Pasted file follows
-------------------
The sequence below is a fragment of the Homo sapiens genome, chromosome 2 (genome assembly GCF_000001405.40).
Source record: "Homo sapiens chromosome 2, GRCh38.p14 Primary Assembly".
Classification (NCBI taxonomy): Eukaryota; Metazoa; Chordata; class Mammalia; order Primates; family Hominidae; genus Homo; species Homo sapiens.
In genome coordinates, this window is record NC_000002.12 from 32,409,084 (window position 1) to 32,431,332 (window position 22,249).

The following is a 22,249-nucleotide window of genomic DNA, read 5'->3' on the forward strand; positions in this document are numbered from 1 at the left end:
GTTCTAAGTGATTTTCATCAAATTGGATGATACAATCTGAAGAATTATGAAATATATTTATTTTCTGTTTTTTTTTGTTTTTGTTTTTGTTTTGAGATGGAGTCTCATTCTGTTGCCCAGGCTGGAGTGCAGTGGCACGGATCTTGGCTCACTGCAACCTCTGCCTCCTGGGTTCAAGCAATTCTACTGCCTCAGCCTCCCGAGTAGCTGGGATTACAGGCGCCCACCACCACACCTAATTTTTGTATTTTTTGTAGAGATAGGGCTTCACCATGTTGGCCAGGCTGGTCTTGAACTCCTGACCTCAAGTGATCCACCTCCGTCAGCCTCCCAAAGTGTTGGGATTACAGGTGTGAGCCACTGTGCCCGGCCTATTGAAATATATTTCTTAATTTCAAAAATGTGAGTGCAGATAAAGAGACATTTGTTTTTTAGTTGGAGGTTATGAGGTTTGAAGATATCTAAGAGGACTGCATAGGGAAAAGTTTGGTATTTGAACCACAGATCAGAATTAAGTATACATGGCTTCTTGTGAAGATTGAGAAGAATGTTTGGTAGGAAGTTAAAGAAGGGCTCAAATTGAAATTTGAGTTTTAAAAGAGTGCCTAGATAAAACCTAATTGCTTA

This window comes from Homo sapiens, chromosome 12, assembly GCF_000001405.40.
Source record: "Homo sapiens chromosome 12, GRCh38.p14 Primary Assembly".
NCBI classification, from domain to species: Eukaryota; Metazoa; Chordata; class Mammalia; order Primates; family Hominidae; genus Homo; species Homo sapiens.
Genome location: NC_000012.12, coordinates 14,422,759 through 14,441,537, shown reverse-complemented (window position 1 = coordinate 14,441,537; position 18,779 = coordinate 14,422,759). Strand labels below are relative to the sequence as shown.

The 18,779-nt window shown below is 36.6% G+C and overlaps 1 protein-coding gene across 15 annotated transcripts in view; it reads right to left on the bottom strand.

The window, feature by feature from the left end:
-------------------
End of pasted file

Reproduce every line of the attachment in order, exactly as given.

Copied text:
The sequence below is a fragment of the Homo sapiens genome, chromosome 2 (genome assembly GCF_000001405.40).
Source record: "Homo sapiens chromosome 2, GRCh38.p14 Primary Assembly".
Classification (NCBI taxonomy): Eukaryota; Metazoa; Chordata; class Mammalia; order Primates; family Hominidae; genus Homo; species Homo sapiens.
In genome coordinates, this window is record NC_000002.12 from 32,409,084 (window position 1) to 32,431,332 (window position 22,249).

The following is a 22,249-nucleotide window of genomic DNA, read 5'->3' on the forward strand; positions in this document are numbered from 1 at the left end:
GTTCTAAGTGATTTTCATCAAATTGGATGATACAATCTGAAGAATTATGAAATATATTTATTTTCTGTTTTTTTTTGTTTTTGTTTTTGTTTTGAGATGGAGTCTCATTCTGTTGCCCAGGCTGGAGTGCAGTGGCACGGATCTTGGCTCACTGCAACCTCTGCCTCCTGGGTTCAAGCAATTCTACTGCCTCAGCCTCCCGAGTAGCTGGGATTACAGGCGCCCACCACCACACCTAATTTTTGTATTTTTTGTAGAGATAGGGCTTCACCATGTTGGCCAGGCTGGTCTTGAACTCCTGACCTCAAGTGATCCACCTCCGTCAGCCTCCCAAAGTGTTGGGATTACAGGTGTGAGCCACTGTGCCCGGCCTATTGAAATATATTTCTTAATTTCAAAAATGTGAGTGCAGATAAAGAGACATTTGTTTTTTAGTTGGAGGTTATGAGGTTTGAAGATATCTAAGAGGACTGCATAGGGAAAAGTTTGGTATTTGAACCACAGATCAGAATTAAGTATACATGGCTTCTTGTGAAGATTGAGAAGAATGTTTGGTAGGAAGTTAAAGAAGGGCTCAAATTGAAATTTGAGTTTTAAAAGAGTGCCTAGATAAAACCTAATTGCTTA

This window comes from Homo sapiens, chromosome 12, assembly GCF_000001405.40.
Source record: "Homo sapiens chromosome 12, GRCh38.p14 Primary Assembly".
NCBI classification, from domain to species: Eukaryota; Metazoa; Chordata; class Mammalia; order Primates; family Hominidae; genus Homo; species Homo sapiens.
Genome location: NC_000012.12, coordinates 14,422,759 through 14,441,537, shown reverse-complemented (window position 1 = coordinate 14,441,537; position 18,779 = coordinate 14,422,759). Strand labels below are relative to the sequence as shown.

The 18,779-nt window shown below is 36.6% G+C and overlaps 1 protein-coding gene across 15 annotated transcripts in view; it reads right to left on the bottom strand.

The window, feature by feature from the left end: